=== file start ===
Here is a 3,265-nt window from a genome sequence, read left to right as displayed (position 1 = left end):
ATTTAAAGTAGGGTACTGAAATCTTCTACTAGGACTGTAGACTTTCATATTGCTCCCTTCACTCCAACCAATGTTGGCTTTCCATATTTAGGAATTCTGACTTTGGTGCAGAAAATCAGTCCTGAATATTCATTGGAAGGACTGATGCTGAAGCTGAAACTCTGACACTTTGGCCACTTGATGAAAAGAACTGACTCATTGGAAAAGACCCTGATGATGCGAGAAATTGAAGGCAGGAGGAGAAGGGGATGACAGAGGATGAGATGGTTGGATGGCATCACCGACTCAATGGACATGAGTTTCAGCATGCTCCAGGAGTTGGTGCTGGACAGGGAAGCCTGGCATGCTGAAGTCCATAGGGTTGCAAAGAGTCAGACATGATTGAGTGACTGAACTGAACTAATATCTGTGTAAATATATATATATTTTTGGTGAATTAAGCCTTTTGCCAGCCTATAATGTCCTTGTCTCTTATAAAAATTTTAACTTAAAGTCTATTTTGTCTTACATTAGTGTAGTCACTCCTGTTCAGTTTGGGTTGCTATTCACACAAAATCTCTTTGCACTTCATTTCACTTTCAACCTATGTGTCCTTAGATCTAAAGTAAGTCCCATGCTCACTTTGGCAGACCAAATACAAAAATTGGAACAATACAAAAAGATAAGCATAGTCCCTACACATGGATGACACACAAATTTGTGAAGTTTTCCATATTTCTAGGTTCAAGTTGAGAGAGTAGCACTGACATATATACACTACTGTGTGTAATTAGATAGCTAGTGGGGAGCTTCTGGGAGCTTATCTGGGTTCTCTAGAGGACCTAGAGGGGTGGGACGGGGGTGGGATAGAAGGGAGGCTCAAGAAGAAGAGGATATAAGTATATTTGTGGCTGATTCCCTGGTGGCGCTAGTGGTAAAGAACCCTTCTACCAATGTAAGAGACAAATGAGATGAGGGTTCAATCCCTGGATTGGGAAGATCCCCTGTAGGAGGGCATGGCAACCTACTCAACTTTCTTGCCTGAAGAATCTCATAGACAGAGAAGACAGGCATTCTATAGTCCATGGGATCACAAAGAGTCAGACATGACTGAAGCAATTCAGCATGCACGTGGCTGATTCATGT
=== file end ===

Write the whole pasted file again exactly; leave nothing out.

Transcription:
Here is a 3,265-nt window from a genome sequence, read left to right as displayed (position 1 = left end):
ATTTAAAGTAGGGTACTGAAATCTTCTACTAGGACTGTAGACTTTCATATTGCTCCCTTCACTCCAACCAATGTTGGCTTTCCATATTTAGGAATTCTGACTTTGGTGCAGAAAATCAGTCCTGAATATTCATTGGAAGGACTGATGCTGAAGCTGAAACTCTGACACTTTGGCCACTTGATGAAAAGAACTGACTCATTGGAAAAGACCCTGATGATGCGAGAAATTGAAGGCAGGAGGAGAAGGGGATGACAGAGGATGAGATGGTTGGATGGCATCACCGACTCAATGGACATGAGTTTCAGCATGCTCCAGGAGTTGGTGCTGGACAGGGAAGCCTGGCATGCTGAAGTCCATAGGGTTGCAAAGAGTCAGACATGATTGAGTGACTGAACTGAACTAATATCTGTGTAAATATATATATATTTTTGGTGAATTAAGCCTTTTGCCAGCCTATAATGTCCTTGTCTCTTATAAAAATTTTAACTTAAAGTCTATTTTGTCTTACATTAGTGTAGTCACTCCTGTTCAGTTTGGGTTGCTATTCACACAAAATCTCTTTGCACTTCATTTCACTTTCAACCTATGTGTCCTTAGATCTAAAGTAAGTCCCATGCTCACTTTGGCAGACCAAATACAAAAATTGGAACAATACAAAAAGATAAGCATAGTCCCTACACATGGATGACACACAAATTTGTGAAGTTTTCCATATTTCTAGGTTCAAGTTGAGAGAGTAGCACTGACATATATACACTACTGTGTGTAATTAGATAGCTAGTGGGGAGCTTCTGGGAGCTTATCTGGGTTCTCTAGAGGACCTAGAGGGGTGGGACGGGGGTGGGATAGAAGGGAGGCTCAAGAAGAAGAGGATATAAGTATATTTGTGGCTGATTCCCTGGTGGCGCTAGTGGTAAAGAACCCTTCTACCAATGTAAGAGACAAATGAGATGAGGGTTCAATCCCTGGATTGGGAAGATCCCCTGTAGGAGGGCATGGCAACCTACTCAACTTTCTTGCCTGAAGAATCTCATAGACAGAGAAGACAGGCATTCTATAGTCCATGGGATCACAAAGAGTCAGACATGACTGAAGCAATTCAGCATGCACGTGGCTGATTCATGT